Why We Love and Hate Digital Church Bulletins
Last year I wrote a post about church bulletins and whether or not they’re still relevant. That post started a conversation among readers about why they still use (or don’t use) a bulletin at their church. I saw valid points from both parties. A few churches posted about using only digital bulletins.
Unfortunately, we recently switched our blog host and lost all of our comments in the process. So I wanted to go over some valid points that were made about digital bulletins, and why we here at d2design both love and hate them.
What We Love:
Churches must be good stewards with the money God gives to them. What we love about digital bulletins is that they’re free (not counting the time invested). Any church looking to save money could easily switch to a digital bulletin and save a few hundred dollars a year, if not more.
2. Hip and Cool
The world is going digital, right? And churches who use digital bulletins are staying relevant and hip.
Not only can digital bulletins save a church money, but they can also save trees. Being eco-friendly isn’t a bad thing.
What We Hate:
1. The Confusion
Have you ever tried to teach someone (of any age) who isn’t familiar with technology how to download something on a smartphone? It can get confusing and frustrating pretty quickly. We aren’t sure if a digital bulletin works for everyone.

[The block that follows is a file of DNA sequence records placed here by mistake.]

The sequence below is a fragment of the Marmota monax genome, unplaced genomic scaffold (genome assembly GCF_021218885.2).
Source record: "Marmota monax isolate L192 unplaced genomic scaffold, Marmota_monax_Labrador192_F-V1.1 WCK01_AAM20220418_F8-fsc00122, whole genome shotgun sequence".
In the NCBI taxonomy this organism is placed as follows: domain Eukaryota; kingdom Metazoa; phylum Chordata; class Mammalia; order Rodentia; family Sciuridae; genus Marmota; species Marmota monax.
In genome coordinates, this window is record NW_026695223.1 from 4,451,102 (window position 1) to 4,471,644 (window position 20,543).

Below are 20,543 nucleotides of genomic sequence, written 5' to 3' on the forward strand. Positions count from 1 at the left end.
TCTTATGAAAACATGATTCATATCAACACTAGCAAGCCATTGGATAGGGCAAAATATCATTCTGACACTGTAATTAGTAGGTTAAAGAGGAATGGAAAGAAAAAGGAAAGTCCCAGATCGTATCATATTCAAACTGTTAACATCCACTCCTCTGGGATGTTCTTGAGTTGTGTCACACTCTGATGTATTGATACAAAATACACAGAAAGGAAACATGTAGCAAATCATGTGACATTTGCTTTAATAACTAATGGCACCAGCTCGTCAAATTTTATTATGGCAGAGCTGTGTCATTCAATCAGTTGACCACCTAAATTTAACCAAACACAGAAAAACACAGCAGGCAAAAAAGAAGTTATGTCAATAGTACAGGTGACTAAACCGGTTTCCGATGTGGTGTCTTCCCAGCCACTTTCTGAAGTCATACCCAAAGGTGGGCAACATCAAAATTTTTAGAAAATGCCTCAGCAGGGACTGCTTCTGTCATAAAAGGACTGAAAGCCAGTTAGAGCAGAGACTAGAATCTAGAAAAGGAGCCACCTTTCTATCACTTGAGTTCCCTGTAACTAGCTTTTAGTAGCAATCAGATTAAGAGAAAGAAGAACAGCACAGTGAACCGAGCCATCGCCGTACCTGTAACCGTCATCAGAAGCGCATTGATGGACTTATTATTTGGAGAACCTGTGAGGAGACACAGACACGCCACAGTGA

2. The Distraction
If everyone has iPads or smartphones out during a church service, aren’t they going to see updates and notifications from Facebook, Twitter, Instagram, Flikr, Tumblr, etc.? Sometimes people need to just unplug.
3. The Empty-Handedness
How refreshing is it to get a real letter? Admit it—people still like getting mail. There is something we like about holding materials that are tangible. Same goes with bulletins. If churches get rid of them completely, then people are leaving the church empty-handed, with nothing on paper to refer to later. Digital is great, but people still love printed materials.
We see great things happening when churches combine both print and digital, especially with bulletins and church information.
But, as Jimmy Carter demonstrated recently, not everyone trusts the digital world and they choose to rely on letters and print instead. Got to love all types of people right?
So before your church makes the switch to 100% digital, we recommend considering the pros and cons. And think about asking your members what they prefer.
I try to live my life pleasing to the Lord. Marketing strategist for d2design. Excited that retirement isn't an option for Christians.